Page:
Web services are dependent upon an even larger web of standards, dozens of which were created in draft form by the so called “Men In Black” (Microsoft, IBM and BEA), and then submitted to several standards organizations, such as the W3C and OASIS. These standards were then processed through the usual adoption process by technical committees formed for that purpose, and then formally adopted. As with the decision of Wal-Mart and the DOD to mandate RFID tags, the major commitments made by competitors like the Men In Black, supported on a specification by specification basis by numerous other partners, provided the credibility for Web Services that the marketplace was looking for to persuade the CIOs of major companies that this is a service model technology to be taken seriously.
Mobile security, once again, is a standards-based technology in many of its most important parts – at least if you want to have freedom of choice in setting up your system. There are many standards organizations developing the standards needed to make mobile networking practical, from the base level of WiFi standards, up through areas such as federated identity, to make mobile as well as fixed computing less tedious. Organizations active in this area include broadly based organizations, such as the Liberty Alliance and the Open Mobile Alliance, as well as more narrowly focused organizations, like the Mobey Forum, which focuses on financial transactions. You can view many, many more standards organizations developing standards for wireless and mobile applications in general here, and for security in particular here.
The other two technologies featured in the article are earlier in both the technology as well as the standards development cycles, making them longer-term bets, as Strom recognizes in his article:
Most challenging may be two technologies that will begin their ascent in 2007, but may take a bit longer to assume a dominant role in the enterprise. Those would be virtualization and advanced graphics. The latter will get a big boost from the advent of Microsoft’s Vista operating system.
I won’t go into these in detail, but you can get a taste of the role that standards will play by checking out this article on 3D Imaging, and this one on virtualization.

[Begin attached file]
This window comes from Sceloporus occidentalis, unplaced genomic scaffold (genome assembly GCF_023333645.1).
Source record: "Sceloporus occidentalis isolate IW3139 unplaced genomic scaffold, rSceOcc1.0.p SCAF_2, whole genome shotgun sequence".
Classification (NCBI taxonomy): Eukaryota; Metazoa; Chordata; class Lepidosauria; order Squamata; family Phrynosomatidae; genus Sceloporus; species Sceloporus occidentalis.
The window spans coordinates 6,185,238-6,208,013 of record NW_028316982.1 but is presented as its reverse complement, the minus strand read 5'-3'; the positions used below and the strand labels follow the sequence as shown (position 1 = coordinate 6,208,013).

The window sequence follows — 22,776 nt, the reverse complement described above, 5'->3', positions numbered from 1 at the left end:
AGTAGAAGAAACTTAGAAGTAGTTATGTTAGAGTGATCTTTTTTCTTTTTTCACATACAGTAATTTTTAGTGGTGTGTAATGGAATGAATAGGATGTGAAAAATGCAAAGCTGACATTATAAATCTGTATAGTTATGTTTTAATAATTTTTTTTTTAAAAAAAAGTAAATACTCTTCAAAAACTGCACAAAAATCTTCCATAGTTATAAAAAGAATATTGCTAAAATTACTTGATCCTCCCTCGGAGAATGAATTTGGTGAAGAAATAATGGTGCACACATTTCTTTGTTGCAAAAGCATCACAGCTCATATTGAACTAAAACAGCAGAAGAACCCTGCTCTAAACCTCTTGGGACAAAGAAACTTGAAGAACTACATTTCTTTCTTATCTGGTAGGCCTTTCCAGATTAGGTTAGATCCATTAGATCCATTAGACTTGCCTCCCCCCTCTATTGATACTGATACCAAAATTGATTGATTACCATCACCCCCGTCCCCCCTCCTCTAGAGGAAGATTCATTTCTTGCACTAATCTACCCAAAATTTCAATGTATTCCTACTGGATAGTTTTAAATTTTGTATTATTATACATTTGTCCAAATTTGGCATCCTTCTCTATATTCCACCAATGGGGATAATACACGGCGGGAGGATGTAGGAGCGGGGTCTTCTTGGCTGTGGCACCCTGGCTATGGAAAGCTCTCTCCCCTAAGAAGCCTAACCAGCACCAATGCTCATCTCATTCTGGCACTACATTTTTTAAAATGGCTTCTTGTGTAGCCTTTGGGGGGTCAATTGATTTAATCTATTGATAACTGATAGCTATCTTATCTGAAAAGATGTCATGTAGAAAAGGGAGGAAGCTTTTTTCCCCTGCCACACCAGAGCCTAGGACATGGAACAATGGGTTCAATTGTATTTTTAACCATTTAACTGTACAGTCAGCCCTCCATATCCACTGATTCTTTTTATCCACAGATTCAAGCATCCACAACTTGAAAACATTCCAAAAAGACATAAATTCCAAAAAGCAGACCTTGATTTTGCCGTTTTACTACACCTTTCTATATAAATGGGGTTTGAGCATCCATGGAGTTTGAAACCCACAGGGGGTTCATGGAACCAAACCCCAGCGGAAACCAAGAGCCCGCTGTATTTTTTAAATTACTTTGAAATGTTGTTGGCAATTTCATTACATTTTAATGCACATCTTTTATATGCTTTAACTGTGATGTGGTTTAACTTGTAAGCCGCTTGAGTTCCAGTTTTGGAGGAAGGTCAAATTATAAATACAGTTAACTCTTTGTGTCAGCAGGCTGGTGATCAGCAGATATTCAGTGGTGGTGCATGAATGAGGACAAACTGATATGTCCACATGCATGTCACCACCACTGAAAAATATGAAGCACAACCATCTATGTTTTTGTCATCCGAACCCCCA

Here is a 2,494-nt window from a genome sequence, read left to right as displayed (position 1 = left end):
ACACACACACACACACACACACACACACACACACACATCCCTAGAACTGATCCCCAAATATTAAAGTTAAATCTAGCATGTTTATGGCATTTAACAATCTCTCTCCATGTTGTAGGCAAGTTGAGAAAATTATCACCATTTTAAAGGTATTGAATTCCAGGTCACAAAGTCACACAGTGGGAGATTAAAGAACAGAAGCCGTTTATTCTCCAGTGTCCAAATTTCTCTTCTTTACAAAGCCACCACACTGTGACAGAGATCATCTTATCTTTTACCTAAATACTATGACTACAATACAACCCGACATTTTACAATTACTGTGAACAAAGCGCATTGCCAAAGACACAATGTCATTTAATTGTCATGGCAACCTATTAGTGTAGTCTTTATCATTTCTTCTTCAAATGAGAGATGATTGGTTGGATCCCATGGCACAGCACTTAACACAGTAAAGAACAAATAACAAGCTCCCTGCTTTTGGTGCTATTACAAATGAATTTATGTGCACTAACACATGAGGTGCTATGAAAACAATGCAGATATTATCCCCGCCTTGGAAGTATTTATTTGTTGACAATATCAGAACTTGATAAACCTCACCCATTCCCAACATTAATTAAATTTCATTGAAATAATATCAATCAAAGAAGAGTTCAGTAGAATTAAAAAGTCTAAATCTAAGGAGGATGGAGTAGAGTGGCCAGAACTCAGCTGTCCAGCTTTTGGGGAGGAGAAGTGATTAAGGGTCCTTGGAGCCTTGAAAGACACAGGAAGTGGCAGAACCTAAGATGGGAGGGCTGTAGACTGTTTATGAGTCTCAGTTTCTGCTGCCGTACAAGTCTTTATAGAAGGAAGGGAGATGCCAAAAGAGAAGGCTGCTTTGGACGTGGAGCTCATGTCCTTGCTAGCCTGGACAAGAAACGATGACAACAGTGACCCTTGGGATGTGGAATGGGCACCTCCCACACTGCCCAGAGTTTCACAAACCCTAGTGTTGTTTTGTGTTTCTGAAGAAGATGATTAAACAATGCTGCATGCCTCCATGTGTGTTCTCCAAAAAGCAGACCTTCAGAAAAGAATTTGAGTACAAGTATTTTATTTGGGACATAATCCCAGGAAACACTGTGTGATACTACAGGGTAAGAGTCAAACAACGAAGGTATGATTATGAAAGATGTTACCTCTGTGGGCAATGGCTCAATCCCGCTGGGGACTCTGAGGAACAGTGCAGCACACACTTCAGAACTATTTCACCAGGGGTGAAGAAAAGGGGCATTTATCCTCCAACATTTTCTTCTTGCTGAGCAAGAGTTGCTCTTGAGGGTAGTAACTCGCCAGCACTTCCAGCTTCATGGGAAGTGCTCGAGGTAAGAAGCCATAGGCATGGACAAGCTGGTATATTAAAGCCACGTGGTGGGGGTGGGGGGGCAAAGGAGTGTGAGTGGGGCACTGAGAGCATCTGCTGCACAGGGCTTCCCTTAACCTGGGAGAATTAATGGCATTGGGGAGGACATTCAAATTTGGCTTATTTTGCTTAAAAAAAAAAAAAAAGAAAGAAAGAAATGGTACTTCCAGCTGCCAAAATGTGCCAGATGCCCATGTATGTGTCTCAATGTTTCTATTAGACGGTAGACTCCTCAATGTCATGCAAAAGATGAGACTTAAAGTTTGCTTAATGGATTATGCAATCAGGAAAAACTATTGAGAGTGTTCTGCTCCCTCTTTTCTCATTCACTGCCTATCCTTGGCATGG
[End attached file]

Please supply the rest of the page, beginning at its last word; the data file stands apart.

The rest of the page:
As you can see, the success of many disruptive technologies really does rely heavily on standards, not only at the purely technical level, but at the marketing level as well. And the lesson is hardly a new one, going back to the advent of railways (with common gauges) and telecommunications (in virtually all respects). Neither of these commercial revolutions could have attracted the increasingly large amounts of capital investment or commercial and consumer uptake required until network standards were agreed upon. That level of standardization permitted the purchase of non-proprietary (and therefore increasingly competitively priced) components, and then interoperating but privately owned systems that could be linked together, as well as later industry consolidation.
In the IT world, where the opportunities to launch disruptive technologies appear with increasing frequency (and challenges), the role of standards in lowering risk shouldn’t be ignored. Although it’s become a cliché word, standards development is a splendid example of “co-opetition” – an opportunity for competitors to work together to achieve common goals, while preserving the right to compete in all other respects.
Look for more and more recognition of the importance of standards-based co-opetition in the years ahead – and for the success of more disruptive technologies as a result.